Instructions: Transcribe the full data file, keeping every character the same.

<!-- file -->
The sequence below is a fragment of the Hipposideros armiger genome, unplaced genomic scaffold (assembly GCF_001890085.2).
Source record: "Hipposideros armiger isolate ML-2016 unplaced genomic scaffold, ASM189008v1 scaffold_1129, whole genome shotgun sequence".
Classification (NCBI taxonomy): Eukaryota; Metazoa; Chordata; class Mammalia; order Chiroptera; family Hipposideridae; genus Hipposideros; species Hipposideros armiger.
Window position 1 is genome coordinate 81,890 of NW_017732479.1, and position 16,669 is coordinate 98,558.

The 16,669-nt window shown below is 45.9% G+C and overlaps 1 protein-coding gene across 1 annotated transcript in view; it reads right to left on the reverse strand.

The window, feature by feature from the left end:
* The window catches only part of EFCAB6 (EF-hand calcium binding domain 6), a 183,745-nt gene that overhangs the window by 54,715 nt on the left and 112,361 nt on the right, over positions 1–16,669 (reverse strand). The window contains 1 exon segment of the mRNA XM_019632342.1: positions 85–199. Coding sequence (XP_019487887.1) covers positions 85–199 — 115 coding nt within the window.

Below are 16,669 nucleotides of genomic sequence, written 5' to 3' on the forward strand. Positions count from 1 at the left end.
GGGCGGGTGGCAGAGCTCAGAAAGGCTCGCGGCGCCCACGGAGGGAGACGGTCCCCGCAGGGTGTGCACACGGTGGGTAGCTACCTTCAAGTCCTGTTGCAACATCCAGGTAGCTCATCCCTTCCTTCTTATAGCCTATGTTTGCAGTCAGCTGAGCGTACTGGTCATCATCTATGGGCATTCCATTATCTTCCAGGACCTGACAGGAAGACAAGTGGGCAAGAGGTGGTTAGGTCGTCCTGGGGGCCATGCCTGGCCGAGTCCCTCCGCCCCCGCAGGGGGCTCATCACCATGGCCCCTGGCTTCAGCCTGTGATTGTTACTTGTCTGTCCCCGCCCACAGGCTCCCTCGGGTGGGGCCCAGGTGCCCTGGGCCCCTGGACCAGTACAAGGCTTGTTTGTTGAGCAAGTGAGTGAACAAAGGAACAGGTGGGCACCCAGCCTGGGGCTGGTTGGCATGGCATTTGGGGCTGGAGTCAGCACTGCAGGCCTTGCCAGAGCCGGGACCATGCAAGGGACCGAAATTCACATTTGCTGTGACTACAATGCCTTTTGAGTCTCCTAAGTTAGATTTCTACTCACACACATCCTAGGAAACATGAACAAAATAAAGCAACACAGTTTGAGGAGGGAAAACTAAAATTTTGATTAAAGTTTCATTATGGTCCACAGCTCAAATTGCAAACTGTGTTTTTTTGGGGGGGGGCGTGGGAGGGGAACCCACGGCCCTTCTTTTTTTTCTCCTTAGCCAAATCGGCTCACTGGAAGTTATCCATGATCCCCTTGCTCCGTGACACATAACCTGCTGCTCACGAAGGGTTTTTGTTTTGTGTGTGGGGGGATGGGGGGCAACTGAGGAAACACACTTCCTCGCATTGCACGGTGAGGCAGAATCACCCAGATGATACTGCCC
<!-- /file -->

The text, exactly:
The sequence below is a fragment of the Hipposideros armiger genome, unplaced genomic scaffold (assembly GCF_001890085.2).
Source record: "Hipposideros armiger isolate ML-2016 unplaced genomic scaffold, ASM189008v1 scaffold_1129, whole genome shotgun sequence".
Classification (NCBI taxonomy): Eukaryota; Metazoa; Chordata; class Mammalia; order Chiroptera; family Hipposideridae; genus Hipposideros; species Hipposideros armiger.
Window position 1 is genome coordinate 81,890 of NW_017732479.1, and position 16,669 is coordinate 98,558.

The 16,669-nt window shown below is 45.9% G+C and overlaps 1 protein-coding gene across 1 annotated transcript in view; it reads right to left on the reverse strand.

The window, feature by feature from the left end:
* The window catches only part of EFCAB6 (EF-hand calcium binding domain 6), a 183,745-nt gene that overhangs the window by 54,715 nt on the left and 112,361 nt on the right, over positions 1–16,669 (reverse strand). The window contains 1 exon segment of the mRNA XM_019632342.1: positions 85–199. Coding sequence (XP_019487887.1) covers positions 85–199 — 115 coding nt within the window.

Below are 16,669 nucleotides of genomic sequence, written 5' to 3' on the forward strand. Positions count from 1 at the left end.
GGGCGGGTGGCAGAGCTCAGAAAGGCTCGCGGCGCCCACGGAGGGAGACGGTCCCCGCAGGGTGTGCACACGGTGGGTAGCTACCTTCAAGTCCTGTTGCAACATCCAGGTAGCTCATCCCTTCCTTCTTATAGCCTATGTTTGCAGTCAGCTGAGCGTACTGGTCATCATCTATGGGCATTCCATTATCTTCCAGGACCTGACAGGAAGACAAGTGGGCAAGAGGTGGTTAGGTCGTCCTGGGGGCCATGCCTGGCCGAGTCCCTCCGCCCCCGCAGGGGGCTCATCACCATGGCCCCTGGCTTCAGCCTGTGATTGTTACTTGTCTGTCCCCGCCCACAGGCTCCCTCGGGTGGGGCCCAGGTGCCCTGGGCCCCTGGACCAGTACAAGGCTTGTTTGTTGAGCAAGTGAGTGAACAAAGGAACAGGTGGGCACCCAGCCTGGGGCTGGTTGGCATGGCATTTGGGGCTGGAGTCAGCACTGCAGGCCTTGCCAGAGCCGGGACCATGCAAGGGACCGAAATTCACATTTGCTGTGACTACAATGCCTTTTGAGTCTCCTAAGTTAGATTTCTACTCACACACATCCTAGGAAACATGAACAAAATAAAGCAACACAGTTTGAGGAGGGAAAACTAAAATTTTGATTAAAGTTTCATTATGGTCCACAGCTCAAATTGCAAACTGTGTTTTTTTGGGGGGGGGCGTGGGAGGGGAACCCACGGCCCTTCTTTTTTTTCTCCTTAGCCAAATCGGCTCACTGGAAGTTATCCATGATCCCCTTGCTCCGTGACACATAACCTGCTGCTCACGAAGGGTTTTTGTTTTGTGTGTGGGGGGATGGGGGGCAACTGAGGAAACACACTTCCTCGCATTGCACGGTGAGGCAGAATCACCCAGATGATACTGCCC